Austin Resource Recovery, the city department that collects the compostable material along with other residential waste, serves single-family homes and multifamily properties with up to four units. But larger apartment complexes, for example, would need a private contractor to provide composting services.
From the households it does serve, ARR estimated it picked up 43,548 tons of curbside compost in fiscal year 2022. (For reference, your car probably weighs between 1 and 2 tons.)
From garbage to compost
The 50 trucks rolling through Austin neighborhoods collecting yard waste bags and the contents of the green bins take them east to Organics By Gosh, a composting company in Elgin. The facility is mostly open land with neat piles of compostable material in varying stages of the composting process.
When ARR trucks arrive, they weigh in, dump their contents onto a pile and then weigh out. The city pays the company about $18 per ton of material it drops off. General Manager Craig Crawford said the company receives about 3,500 tons, on average, per month.
In some of the newest piles, you can easily distinguish yard waste bags from Lowe’s and Home Depot, branches, apples, eggplants and pizza boxes. While the piles don’t really smell, Crawford said they do draw in some visitors, like birds and hogs who help themselves to the “buffet.”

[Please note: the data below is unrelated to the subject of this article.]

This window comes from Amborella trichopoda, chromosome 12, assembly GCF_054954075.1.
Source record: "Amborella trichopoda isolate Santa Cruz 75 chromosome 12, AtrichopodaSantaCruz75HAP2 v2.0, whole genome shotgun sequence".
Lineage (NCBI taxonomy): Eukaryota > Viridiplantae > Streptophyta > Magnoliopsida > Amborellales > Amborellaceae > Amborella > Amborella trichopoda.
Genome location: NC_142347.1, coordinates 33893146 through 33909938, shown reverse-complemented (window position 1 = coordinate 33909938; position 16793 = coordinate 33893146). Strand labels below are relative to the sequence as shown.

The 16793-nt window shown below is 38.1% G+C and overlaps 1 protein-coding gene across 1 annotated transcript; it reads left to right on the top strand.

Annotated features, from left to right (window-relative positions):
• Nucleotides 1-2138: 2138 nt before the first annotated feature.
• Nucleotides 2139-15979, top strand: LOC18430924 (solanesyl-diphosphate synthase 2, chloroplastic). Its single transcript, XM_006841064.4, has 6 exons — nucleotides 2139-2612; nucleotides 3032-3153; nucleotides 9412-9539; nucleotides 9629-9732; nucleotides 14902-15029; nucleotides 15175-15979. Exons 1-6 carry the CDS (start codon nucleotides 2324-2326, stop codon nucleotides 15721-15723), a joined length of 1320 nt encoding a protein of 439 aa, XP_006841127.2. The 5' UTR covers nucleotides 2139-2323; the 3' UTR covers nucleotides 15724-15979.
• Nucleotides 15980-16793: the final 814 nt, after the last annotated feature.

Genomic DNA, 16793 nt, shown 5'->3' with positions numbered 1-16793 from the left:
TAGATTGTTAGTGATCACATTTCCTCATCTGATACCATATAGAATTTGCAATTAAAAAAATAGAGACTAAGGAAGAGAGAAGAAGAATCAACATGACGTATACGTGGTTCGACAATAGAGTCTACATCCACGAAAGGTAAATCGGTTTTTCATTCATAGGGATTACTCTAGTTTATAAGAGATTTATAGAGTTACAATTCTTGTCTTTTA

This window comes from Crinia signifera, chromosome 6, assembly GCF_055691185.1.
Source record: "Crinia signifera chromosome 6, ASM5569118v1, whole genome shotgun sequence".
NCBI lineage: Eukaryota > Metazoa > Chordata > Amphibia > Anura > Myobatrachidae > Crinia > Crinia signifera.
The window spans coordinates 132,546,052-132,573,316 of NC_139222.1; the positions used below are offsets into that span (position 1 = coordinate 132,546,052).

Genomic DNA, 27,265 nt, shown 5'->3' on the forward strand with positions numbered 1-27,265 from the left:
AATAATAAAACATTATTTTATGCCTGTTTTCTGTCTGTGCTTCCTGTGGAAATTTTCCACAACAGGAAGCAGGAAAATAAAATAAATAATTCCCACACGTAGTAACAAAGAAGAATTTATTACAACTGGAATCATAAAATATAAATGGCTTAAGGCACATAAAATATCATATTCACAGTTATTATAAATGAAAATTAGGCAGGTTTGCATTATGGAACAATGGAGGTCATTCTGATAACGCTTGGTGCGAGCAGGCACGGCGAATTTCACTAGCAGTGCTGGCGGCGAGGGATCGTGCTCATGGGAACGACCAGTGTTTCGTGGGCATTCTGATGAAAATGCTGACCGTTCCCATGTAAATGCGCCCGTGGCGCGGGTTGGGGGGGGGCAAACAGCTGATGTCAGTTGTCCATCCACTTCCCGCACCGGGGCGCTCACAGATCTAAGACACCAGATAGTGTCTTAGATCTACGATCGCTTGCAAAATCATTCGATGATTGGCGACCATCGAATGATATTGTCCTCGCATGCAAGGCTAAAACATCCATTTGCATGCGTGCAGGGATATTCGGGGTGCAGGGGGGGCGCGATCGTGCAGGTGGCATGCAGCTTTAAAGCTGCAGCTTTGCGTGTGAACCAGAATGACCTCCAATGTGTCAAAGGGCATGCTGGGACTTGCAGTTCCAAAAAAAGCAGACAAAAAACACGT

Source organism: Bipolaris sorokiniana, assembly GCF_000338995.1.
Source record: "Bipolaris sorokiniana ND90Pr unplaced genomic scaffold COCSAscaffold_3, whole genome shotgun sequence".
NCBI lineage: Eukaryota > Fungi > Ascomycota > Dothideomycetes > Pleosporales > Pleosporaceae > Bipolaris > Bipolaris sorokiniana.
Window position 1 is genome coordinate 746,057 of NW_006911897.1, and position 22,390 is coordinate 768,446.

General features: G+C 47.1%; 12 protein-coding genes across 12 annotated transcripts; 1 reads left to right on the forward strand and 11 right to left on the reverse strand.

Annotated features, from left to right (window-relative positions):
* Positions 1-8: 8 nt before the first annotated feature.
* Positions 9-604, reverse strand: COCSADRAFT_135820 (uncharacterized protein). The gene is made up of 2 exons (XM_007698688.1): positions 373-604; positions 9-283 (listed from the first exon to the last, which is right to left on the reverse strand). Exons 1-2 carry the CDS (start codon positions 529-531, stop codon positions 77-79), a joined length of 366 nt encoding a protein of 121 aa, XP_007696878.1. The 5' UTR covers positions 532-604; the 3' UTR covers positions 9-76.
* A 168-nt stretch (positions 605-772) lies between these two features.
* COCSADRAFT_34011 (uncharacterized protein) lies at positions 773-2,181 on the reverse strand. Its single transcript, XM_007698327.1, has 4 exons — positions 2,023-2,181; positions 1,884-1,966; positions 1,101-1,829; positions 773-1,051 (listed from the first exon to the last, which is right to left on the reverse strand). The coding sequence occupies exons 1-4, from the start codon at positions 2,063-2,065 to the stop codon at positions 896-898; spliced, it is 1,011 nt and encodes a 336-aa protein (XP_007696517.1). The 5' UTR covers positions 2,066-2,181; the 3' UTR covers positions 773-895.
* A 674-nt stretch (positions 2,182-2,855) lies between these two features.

ARR’s composting guide details exactly what can and can’t be composted. Green bins and yard waste bags should contain only food scraps (including spoiled food), yard trimmings, food-soiled paper (including paper cups and take-out containers without plastic or wax coating), and natural fibers like shredded paper, toothpicks and chopsticks.
But other things end up in those piles.
There are no machines or conveyor belts involved in sifting through the piles to pick out unwanted items. Instead, Crawford said, three men go through the piles manually looking for things that don’t belong. They wear bandanas over their faces and bright yellow safety vests as they climb up and down the roughly 20-foot-tall piles.
Crawford said, initially, random items like a mattress or a cooking grill turned up in the city’s collections. While that doesn’t happen anymore, the workers still find the occasional shoe, piece of silverware and basketball. There is also a huge pile of the city’s own green bins that ended up inside the collection trucks.